New bill would require speed limiting technology in all New York vehicles | Condition

STATEN ISLAND: Are you worried you may be driving over the speed limit? Soon, you may not have to.

Earlier this month, State. Sen. Brad Hoylman (D-Manhattan) introduced legislation that, if passed, would require all vehicles built after January 1, 2024 that are registered in New York to include advanced safety technology, including speed limiting capabilities.

Speed ​​limiting technology, formally known as Intelligent Speed ​​Assistance (ISA), is widely used in European countries and can be programmed to prevent drivers from exceeding the posted speed limit.

The bill references the recent increase in traffic fatalities in New York City, citing the increase in fatalities as justification for requiring new vehicle safety features.

“Traffic violence in New York City spiked in 2021 to levels not seen in years. There were more than 270 traffic-related deaths on city streets in 2021, the deadliest year of Mayor de Blasio’s term. Unfortunately, it was not an outlier. There were also record fatalities in 2020, with 243 confirmed traffic fatalities. The unfortunate trends we are witnessing add up to a crisis. Every death is preventable. A multifaceted approach to street safety is necessary to keep our pedestrians, bicyclists, motorists, and all other road users safe,” the legislation says.

In addition to speed limiting technology, the bill would require all new vehicles to come equipped with other advanced safety features, including Advanced Emergency Braking (AEB), Emergency Lane Keeping Systems (ELKS), blind spot information system (BSIS), drowsiness and distraction recognition technology, rearview camera sensor systems, and event data recorders (EDR).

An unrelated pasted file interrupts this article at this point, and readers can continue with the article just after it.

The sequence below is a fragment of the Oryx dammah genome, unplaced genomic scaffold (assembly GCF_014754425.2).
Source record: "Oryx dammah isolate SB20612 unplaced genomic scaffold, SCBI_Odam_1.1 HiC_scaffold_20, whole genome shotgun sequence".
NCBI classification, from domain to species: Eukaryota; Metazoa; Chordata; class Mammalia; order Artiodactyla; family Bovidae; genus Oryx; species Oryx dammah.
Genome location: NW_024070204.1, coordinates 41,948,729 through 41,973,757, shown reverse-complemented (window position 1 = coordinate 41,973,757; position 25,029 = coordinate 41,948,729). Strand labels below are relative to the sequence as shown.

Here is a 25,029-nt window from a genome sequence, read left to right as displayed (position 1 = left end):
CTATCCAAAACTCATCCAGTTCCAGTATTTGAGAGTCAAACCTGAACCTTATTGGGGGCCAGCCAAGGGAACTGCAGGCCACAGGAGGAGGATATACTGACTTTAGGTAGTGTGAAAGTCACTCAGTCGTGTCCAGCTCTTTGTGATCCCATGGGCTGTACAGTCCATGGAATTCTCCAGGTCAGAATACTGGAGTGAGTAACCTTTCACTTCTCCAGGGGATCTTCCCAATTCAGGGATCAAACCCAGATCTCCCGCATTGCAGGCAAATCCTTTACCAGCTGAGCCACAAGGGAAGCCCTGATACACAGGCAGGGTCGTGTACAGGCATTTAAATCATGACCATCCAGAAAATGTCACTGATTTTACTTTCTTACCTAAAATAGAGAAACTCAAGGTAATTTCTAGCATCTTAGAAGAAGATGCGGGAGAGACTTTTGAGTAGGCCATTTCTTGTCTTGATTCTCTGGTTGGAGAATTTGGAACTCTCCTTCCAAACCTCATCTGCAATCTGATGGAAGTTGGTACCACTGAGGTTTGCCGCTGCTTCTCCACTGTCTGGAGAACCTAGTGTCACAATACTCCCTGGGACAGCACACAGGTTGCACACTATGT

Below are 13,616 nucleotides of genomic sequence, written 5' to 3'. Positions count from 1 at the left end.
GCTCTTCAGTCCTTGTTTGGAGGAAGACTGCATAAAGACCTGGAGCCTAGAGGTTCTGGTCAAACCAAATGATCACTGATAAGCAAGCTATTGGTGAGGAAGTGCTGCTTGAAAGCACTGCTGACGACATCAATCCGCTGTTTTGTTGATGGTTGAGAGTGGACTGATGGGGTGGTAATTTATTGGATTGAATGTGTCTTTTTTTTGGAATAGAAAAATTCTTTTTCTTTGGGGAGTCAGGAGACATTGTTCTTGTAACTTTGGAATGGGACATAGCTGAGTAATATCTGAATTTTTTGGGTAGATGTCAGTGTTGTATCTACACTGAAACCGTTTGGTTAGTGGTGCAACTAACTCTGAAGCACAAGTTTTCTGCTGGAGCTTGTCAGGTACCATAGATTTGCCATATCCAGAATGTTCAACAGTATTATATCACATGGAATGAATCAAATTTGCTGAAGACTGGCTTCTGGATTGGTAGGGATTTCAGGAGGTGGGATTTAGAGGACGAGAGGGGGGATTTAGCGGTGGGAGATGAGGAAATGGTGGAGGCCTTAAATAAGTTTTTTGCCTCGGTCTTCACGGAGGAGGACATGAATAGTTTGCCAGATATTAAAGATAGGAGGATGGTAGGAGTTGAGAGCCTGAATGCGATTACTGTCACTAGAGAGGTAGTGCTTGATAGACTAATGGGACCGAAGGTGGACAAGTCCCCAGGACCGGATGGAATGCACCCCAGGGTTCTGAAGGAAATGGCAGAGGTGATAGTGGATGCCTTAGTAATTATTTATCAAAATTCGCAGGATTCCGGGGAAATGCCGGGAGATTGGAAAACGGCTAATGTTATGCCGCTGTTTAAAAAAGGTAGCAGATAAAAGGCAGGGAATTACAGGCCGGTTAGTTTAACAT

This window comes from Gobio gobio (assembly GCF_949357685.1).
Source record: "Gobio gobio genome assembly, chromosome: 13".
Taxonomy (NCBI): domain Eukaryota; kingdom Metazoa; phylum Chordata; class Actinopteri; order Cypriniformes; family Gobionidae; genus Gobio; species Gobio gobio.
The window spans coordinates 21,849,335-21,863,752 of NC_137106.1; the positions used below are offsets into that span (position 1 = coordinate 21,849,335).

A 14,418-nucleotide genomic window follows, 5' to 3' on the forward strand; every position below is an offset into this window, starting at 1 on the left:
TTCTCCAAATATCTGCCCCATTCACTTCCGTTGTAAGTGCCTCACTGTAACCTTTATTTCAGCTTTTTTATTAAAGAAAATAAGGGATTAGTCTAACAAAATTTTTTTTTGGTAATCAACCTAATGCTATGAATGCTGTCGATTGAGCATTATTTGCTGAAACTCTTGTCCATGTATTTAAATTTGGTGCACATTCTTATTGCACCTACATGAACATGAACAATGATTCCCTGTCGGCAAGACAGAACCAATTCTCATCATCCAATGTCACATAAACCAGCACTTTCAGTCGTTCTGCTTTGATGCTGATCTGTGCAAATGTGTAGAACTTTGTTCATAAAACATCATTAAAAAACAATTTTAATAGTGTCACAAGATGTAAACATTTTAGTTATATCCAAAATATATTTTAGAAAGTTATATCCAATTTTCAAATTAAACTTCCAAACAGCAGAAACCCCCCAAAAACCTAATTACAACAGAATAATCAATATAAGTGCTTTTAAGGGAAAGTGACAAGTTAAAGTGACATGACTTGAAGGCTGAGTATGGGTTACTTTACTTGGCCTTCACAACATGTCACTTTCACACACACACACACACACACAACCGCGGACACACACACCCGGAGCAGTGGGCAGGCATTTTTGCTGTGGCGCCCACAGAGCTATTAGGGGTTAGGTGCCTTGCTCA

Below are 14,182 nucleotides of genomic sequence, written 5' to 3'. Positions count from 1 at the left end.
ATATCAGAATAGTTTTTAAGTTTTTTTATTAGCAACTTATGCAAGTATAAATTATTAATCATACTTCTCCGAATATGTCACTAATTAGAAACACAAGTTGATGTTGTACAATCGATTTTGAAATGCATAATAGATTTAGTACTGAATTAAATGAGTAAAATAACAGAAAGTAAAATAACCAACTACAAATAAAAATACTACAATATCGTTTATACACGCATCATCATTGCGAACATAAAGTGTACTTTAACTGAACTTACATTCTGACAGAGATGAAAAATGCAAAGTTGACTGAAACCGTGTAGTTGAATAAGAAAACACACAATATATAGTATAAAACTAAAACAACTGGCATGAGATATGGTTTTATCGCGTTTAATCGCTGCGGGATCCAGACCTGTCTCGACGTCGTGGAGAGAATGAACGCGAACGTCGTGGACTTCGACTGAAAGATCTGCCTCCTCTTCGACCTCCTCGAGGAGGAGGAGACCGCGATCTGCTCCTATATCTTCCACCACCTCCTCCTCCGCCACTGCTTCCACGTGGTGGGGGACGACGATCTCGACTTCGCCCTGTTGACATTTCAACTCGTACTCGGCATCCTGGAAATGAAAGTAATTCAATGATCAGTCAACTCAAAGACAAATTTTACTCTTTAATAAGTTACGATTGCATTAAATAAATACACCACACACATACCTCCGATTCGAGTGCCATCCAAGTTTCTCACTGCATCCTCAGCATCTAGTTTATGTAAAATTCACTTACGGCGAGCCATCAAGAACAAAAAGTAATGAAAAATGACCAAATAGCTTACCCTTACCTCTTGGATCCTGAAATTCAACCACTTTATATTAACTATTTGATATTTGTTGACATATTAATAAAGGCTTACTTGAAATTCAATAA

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“Vehicle technology has advanced significantly in recent years, with advanced safety features now available that have the potential to greatly reduce injuries and fatalities on our roadways. We must use every tool available to keep New York safe,” the bill continues.


Earlier this month, Mayor Eric Adams announced that smart speed assist technology had been installed in a select number of vehicles in the city’s fleet.

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As of June 30, the smart speed assist technology was installed in 50 of the city’s vehicles as part of an $80,000 pilot program that limits speeds based on area speed limits.

“If this is a successful pilot, we want to see it on every vehicle we use in our city fleet,” the mayor said at the time. “Even when the speed limit changes from the highway to the streets, we will make sure that vehicles stay within the speed limits.”

Emergency vehicles are currently exempt from the pilot program, including those used by the mayor to get around town.

The initial deployment of the technology spanned multiple city agencies, including the Department of City Administrative Services (DCAS), the New York City Department of Transportation (DOT), the New York City Department of Environmental Protection York (DEP) and the New York City Department of Transportation (DCAS). Taxi and Limousine Commission (TLC).

The system uses telematics and sensors in the car to limit the speed a driver can go based on the area speed limit.

Within the first few weeks of using the technology, city agencies logged more than 10,000 miles and there haven’t been any issues yet, said DCAS Deputy Commissioner and New York City Fleet Director Keith Kerman.

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As part of DCAS’s efforts to implement vehicle safety enhancements, the department has installed more than 65,000 safety enhancements to units in the city’s fleet, including driver alert systems, telematics, truck sides, automatic braking, backup alerts, dash cams and heated mirrors. , according to the mayor’s office.

“Using telematics alerts, New York City has already reduced speeding by fleet units by more than half,” Kerman said. “DCAS will now implement active and passive intelligent speed assist technology within each pilot vehicle to further reduce illegal speeding and help keep New Yorkers safer.”

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